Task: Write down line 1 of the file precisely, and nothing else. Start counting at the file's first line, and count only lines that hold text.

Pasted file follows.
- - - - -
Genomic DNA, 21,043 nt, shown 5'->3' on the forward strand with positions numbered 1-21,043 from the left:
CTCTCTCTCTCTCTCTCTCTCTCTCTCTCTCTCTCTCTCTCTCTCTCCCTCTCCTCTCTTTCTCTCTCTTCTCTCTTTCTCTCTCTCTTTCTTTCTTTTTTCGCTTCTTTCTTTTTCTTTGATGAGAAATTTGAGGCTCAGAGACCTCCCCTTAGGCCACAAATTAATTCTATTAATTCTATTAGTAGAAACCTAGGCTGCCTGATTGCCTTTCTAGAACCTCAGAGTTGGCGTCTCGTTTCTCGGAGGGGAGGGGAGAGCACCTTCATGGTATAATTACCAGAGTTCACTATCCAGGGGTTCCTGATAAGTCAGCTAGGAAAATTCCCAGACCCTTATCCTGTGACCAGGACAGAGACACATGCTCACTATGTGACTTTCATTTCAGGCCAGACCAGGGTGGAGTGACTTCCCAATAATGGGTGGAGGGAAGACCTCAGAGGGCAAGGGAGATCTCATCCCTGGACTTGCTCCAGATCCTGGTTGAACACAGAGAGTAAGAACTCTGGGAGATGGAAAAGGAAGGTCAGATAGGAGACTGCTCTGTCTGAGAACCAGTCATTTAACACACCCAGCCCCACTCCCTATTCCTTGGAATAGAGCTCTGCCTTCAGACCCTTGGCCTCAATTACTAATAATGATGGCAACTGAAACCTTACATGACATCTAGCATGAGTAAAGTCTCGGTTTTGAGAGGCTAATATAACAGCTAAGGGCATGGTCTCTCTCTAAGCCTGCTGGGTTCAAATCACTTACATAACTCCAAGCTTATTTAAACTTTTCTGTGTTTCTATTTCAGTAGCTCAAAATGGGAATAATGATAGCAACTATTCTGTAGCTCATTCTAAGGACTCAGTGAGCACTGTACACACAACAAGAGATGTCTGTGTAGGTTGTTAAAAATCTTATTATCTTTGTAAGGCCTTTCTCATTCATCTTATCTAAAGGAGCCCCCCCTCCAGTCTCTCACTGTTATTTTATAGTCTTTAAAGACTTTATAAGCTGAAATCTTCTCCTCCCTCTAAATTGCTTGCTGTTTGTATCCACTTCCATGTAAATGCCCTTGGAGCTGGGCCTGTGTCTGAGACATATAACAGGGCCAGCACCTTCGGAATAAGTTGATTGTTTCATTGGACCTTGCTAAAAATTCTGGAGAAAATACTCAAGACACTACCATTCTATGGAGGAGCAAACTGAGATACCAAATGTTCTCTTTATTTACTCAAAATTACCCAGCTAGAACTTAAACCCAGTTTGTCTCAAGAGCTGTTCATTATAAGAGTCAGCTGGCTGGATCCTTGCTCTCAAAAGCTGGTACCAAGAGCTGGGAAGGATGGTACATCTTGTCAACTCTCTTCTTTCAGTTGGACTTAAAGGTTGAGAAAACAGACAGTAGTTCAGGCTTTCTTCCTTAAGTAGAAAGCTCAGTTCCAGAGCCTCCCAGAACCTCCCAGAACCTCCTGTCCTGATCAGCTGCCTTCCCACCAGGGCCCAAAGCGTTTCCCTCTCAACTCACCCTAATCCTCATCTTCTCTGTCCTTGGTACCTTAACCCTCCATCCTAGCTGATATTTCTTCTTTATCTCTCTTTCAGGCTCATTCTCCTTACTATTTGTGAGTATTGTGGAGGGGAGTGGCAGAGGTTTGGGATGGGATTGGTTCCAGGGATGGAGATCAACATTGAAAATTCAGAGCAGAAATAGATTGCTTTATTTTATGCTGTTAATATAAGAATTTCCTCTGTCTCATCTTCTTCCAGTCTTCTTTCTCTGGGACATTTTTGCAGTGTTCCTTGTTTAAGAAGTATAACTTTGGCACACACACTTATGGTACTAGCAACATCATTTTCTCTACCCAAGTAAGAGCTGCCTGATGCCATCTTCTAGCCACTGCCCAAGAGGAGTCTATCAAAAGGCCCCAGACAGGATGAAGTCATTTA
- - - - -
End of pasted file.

Genomic DNA, 21,043 nt, shown 5'->3' on the forward strand with positions numbered 1-21,043 from the left: